I breastfeed continuously for three and a half years
It is common to hear women being told not to breast feed when pregnant. The thinking is that doing so will affect the growth of the unborn baby. In this report by SADE OGUNTOLA, mothers and experts say it is safe and merely a myth.
A mother has revealed how she breastfeed for three and a half years. She had in-between delivered a baby and continued breastfeeding both babies till each of the babies had stopped taking breast milk on their own.
Mrs Amber Sijuade, a mother of 3, found she was pregnant again when her daughter was seven months old. She had continued to breastfeed her though many people who noticed she was pregnant asked her to stop.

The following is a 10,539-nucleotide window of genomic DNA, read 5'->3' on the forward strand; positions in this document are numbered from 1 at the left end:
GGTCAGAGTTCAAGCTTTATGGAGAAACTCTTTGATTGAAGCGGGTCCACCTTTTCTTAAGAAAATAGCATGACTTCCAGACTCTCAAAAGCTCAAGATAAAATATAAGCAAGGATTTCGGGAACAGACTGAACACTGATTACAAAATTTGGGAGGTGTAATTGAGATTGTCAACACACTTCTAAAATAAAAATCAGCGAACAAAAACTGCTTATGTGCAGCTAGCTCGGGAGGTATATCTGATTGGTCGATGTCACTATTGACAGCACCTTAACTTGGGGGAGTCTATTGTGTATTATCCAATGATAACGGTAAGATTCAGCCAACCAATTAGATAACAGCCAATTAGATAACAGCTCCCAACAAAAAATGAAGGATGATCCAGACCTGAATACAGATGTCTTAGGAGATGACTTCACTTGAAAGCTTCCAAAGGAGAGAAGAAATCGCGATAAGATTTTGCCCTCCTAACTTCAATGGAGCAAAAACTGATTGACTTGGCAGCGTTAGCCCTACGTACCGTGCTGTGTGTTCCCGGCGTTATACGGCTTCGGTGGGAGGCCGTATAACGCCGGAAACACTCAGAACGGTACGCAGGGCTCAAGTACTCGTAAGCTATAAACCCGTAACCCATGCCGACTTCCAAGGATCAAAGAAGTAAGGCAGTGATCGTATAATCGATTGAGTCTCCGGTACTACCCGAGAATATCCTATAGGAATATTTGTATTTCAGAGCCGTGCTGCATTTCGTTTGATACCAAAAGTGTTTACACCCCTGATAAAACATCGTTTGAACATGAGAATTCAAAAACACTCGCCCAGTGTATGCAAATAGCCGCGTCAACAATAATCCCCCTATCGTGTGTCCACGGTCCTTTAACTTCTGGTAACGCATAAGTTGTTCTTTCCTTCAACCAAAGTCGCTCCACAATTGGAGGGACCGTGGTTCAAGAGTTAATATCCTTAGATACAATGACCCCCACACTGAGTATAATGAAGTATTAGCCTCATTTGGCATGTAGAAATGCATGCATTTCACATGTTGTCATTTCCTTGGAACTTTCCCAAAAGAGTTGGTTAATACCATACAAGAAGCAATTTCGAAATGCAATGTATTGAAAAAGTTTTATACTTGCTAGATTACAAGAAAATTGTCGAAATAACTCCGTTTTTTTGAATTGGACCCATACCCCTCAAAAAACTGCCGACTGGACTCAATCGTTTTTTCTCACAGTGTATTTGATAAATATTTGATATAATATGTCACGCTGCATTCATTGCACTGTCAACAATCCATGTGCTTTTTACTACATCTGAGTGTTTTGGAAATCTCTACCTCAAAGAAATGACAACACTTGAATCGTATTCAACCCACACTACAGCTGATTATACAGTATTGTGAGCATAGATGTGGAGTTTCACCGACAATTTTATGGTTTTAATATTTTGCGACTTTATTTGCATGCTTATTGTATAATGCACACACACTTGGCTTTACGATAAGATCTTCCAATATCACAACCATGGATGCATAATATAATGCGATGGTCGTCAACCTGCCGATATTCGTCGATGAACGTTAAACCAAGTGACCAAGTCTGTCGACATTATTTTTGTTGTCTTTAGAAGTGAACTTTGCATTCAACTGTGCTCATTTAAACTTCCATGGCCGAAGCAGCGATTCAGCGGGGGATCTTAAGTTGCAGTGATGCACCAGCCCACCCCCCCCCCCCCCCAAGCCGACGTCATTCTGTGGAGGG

“I did not know that was quite a taboo. In fact, it was something I did not think about because I knew at the time that she was too young to stop breastfeeding,” Mrs Sijuade said.
Mrs Sijuade, Mrs Faith Akinrelere and other women shared their breastfeeding experiences at the “Breast is Best!” programme of the J-Rapha Hospital and Maternity Limited to celebrate mothers. It was to encourage all women to choose exclusive breastfeeding and inaugurate the hospitals’ breastfeeding club.
Rather than depriving her daughter of breastmilk, Amber made sure that her nutrition was enough to support her as a pregnant woman and a breastfeeding mother at the same time.
Amber’s little boy was born while she was till breastfeeding her one year and 4 months old girl and continued breastfeeding her for nine months after the birth of her brother.